The brighter the colours, the more I tend to love a place. Tlaquepaque, Mexico, won my heart the moment I arrived, with its vibrant hues and spirit, and its warm hospitality. I had a whirlwind tour of this artistic village last May while visiting Guadalajara, but longed to go back and spend time in all its enticing shops and galleries, and was fortunate to make a return trip in October.
exploring tlaquepaque mexico
The name Tlaquepaque translates to mean “on top of clay hills.” The colonial village that forms the heart of the artistic community was founded in the 19th century, and many of the original central buildings including its two historic churches still stand.
Formally known as San Pedro Tlaquepaque, the artisan village of Tlaquepaque–located in Jalisco, Mexico, initially attracted clay artisans and has evolved to include all sorts of artists including “artists of the kitchens.” Yes, Tlaquepaque has become quite a culinary destination, and I was there to search out the chocolate. You’ll find out more about that in in this post.
My home for a three-night visit to Tlaquepaque was La Villa del Ensueño, a boutique hotel filled with life and colour. Everywhere I turned, La Villa del Ensueño welcomed me with intoxicating colour to feed my spirit. As a student of feng shui, I immediately picked up on all the things La Villa del Ensueño was doing right in order to create a warm and welcoming ambiance that truly spoke to my soul.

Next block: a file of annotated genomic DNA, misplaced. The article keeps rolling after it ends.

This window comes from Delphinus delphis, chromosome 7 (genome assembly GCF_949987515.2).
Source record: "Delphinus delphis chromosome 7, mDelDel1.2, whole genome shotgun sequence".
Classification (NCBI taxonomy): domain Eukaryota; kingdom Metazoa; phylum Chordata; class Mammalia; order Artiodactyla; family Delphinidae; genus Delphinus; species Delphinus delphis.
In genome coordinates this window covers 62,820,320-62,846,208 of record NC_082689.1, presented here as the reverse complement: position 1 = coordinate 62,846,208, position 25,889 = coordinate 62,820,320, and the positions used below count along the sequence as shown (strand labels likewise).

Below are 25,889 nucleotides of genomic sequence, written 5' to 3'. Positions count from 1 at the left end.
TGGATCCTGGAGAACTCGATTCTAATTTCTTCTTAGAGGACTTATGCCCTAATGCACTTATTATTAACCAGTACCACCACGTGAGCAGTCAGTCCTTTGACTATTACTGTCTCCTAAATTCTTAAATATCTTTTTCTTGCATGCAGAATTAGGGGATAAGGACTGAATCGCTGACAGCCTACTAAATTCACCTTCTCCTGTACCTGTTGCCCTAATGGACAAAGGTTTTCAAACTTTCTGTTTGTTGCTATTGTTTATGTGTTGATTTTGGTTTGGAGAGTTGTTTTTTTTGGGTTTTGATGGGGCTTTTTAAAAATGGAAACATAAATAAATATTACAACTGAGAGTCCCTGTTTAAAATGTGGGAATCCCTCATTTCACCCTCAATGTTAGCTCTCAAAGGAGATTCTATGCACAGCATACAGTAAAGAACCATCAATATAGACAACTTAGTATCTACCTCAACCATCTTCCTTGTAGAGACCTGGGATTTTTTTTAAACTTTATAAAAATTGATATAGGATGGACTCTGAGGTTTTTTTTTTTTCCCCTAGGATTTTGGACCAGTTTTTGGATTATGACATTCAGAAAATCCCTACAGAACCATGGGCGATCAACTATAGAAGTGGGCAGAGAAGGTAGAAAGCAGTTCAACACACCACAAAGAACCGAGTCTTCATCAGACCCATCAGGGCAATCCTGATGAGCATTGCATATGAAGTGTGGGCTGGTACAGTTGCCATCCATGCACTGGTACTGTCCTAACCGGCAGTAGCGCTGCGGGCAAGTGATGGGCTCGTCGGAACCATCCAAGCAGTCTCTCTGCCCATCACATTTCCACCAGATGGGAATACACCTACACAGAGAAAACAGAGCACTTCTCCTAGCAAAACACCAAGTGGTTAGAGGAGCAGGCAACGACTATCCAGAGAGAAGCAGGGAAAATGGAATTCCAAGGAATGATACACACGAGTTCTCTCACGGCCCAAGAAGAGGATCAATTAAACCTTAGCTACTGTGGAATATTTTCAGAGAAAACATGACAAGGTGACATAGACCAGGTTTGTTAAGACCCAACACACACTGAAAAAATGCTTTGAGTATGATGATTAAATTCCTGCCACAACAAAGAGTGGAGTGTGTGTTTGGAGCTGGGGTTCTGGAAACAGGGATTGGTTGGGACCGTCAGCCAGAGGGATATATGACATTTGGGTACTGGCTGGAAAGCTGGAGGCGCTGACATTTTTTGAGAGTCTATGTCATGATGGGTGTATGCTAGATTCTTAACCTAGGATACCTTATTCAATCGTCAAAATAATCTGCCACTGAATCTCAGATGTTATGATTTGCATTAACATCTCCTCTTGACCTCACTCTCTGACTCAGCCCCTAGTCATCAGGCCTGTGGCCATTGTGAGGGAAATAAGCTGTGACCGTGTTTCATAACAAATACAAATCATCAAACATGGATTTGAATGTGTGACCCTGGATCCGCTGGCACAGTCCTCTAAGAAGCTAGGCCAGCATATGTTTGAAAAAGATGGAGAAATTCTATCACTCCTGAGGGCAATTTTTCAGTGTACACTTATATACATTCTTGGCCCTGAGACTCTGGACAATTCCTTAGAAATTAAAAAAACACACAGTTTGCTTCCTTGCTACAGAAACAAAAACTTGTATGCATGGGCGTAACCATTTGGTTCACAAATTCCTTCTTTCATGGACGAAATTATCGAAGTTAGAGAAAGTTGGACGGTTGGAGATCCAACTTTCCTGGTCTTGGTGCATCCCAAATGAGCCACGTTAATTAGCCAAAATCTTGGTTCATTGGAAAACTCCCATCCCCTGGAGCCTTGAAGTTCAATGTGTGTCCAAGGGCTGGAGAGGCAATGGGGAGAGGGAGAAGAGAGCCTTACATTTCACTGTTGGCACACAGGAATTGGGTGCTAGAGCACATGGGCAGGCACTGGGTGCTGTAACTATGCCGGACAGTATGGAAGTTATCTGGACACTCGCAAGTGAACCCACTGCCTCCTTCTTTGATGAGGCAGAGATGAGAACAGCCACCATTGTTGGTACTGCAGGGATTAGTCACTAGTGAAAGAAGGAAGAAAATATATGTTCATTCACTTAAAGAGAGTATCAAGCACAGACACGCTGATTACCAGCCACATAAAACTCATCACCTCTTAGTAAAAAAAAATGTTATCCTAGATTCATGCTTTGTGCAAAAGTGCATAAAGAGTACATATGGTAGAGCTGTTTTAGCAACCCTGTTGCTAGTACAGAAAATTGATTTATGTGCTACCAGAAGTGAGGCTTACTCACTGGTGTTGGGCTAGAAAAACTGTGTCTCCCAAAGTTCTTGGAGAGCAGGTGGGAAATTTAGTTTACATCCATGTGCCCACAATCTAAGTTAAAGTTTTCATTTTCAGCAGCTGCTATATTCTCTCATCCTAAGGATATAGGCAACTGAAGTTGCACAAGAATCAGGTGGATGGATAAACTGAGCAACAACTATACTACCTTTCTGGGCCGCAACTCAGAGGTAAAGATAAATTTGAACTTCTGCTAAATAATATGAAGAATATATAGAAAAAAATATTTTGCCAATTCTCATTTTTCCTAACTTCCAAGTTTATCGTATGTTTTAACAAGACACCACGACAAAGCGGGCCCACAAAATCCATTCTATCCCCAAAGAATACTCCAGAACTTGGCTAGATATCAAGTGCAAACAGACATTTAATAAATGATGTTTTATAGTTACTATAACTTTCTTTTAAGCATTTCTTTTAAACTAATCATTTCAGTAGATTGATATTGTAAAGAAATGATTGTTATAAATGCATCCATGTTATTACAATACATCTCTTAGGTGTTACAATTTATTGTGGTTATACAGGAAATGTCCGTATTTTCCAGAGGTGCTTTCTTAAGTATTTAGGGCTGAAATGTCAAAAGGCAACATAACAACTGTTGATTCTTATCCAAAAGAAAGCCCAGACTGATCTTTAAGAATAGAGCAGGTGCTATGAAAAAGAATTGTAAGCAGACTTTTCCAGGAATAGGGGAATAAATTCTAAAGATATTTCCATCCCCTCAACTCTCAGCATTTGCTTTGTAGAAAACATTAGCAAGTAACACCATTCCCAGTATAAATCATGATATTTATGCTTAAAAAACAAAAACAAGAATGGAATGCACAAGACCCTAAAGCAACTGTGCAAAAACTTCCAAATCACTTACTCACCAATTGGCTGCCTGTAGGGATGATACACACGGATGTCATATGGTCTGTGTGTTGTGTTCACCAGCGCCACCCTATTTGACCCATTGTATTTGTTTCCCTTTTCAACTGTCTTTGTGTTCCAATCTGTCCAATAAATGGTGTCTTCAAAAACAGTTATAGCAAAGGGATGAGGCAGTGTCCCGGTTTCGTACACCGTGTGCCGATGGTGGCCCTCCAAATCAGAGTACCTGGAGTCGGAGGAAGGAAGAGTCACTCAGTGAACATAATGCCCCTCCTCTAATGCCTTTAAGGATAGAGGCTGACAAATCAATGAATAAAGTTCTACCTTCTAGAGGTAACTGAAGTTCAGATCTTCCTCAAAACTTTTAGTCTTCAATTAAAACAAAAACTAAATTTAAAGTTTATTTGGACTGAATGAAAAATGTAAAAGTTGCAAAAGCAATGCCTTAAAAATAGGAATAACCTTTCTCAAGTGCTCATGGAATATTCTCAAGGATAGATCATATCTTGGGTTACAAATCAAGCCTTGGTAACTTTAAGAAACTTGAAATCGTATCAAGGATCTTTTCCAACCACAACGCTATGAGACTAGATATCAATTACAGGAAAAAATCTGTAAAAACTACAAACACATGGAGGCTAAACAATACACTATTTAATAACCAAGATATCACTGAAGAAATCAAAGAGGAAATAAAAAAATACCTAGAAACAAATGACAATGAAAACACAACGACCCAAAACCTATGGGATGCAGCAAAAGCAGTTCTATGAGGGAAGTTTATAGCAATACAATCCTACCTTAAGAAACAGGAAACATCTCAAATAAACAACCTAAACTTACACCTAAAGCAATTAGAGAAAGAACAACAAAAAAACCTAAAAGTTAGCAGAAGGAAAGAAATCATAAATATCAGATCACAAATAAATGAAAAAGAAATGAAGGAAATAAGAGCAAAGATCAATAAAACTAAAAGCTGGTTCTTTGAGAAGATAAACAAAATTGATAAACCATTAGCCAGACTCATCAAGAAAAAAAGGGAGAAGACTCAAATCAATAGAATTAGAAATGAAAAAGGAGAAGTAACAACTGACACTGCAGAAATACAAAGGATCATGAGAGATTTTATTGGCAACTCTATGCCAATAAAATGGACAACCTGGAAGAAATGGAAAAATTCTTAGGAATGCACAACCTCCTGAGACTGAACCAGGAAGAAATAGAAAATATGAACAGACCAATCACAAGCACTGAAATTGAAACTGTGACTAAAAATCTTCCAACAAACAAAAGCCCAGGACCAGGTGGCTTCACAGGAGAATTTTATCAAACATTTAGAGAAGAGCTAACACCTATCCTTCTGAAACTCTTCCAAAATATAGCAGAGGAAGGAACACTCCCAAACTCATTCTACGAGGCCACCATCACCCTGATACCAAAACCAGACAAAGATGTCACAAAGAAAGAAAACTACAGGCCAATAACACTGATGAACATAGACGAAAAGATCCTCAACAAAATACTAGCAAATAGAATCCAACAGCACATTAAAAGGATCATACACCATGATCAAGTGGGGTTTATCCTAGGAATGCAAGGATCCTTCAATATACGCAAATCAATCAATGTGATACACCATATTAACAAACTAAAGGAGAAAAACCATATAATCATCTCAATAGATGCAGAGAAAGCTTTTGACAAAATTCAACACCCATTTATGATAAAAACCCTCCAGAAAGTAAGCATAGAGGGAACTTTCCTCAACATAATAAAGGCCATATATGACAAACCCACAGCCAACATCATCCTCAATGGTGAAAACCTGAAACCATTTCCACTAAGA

The 20-room villa was constructed 125 years ago for private use, and recently converted into a smoke free boutique hotel over an 18-month period, during which time the ownership team painstakingly searched for just the right fixtures and furnishings to reflect the artistic nature of the neighbourhood. Vicente Magnaña, one of the partners in the Villa, told me that the only items that were imported from outside of Mexico were the television sets for the rooms. “Being in Tlaquepaque is like being in a dream, and that inspired the name for the villa,” he said. (The word ensueño means dream in Spanish.)
I was infatuated with the thought-provoking art that was on exhibit throughout the villa, and for sale in La Coleccion gallery. There were several intriguing sculptures on site by local artist Adam Donrido including the Thinker, Caged Man, Winged Ears, and Nude Woman. La Coleccion features works of local artisans in various mediums including pillows, woodworking, silver pieces, and paintings. I loved them all!
Many thanks to Vicente Magnaña and to Rocio Martinez Quintal of Concierge Online for coordinating my visit, which gave me the perfect vantage point for exploring Tlaquepaque.
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